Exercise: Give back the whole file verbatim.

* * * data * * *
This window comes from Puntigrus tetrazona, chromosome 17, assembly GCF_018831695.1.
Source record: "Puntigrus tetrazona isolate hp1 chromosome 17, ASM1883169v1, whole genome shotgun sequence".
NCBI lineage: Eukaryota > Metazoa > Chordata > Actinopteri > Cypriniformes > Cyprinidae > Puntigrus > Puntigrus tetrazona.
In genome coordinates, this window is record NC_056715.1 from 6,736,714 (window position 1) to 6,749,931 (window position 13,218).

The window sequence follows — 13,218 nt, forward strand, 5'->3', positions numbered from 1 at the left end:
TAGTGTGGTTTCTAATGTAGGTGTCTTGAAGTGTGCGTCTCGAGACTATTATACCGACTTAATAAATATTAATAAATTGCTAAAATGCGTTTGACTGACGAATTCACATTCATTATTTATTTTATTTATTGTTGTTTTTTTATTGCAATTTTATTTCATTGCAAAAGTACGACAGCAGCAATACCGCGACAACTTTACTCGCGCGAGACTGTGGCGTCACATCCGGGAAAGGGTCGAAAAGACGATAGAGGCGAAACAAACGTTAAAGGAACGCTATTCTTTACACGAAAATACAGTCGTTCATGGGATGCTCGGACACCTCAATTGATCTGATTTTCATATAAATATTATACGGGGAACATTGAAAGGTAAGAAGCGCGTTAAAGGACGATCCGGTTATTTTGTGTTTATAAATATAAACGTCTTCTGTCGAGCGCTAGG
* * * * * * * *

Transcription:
This window comes from Puntigrus tetrazona, chromosome 17, assembly GCF_018831695.1.
Source record: "Puntigrus tetrazona isolate hp1 chromosome 17, ASM1883169v1, whole genome shotgun sequence".
NCBI lineage: Eukaryota > Metazoa > Chordata > Actinopteri > Cypriniformes > Cyprinidae > Puntigrus > Puntigrus tetrazona.
In genome coordinates, this window is record NC_056715.1 from 6,736,714 (window position 1) to 6,749,931 (window position 13,218).

The window sequence follows — 13,218 nt, forward strand, 5'->3', positions numbered from 1 at the left end:
TAGTGTGGTTTCTAATGTAGGTGTCTTGAAGTGTGCGTCTCGAGACTATTATACCGACTTAATAAATATTAATAAATTGCTAAAATGCGTTTGACTGACGAATTCACATTCATTATTTATTTTATTTATTGTTGTTTTTTTATTGCAATTTTATTTCATTGCAAAAGTACGACAGCAGCAATACCGCGACAACTTTACTCGCGCGAGACTGTGGCGTCACATCCGGGAAAGGGTCGAAAAGACGATAGAGGCGAAACAAACGTTAAAGGAACGCTATTCTTTACACGAAAATACAGTCGTTCATGGGATGCTCGGACACCTCAATTGATCTGATTTTCATATAAATATTATACGGGGAACATTGAAAGGTAAGAAGCGCGTTAAAGGACGATCCGGTTATTTTGTGTTTATAAATATAAACGTCTTCTGTCGAGCGCTAGG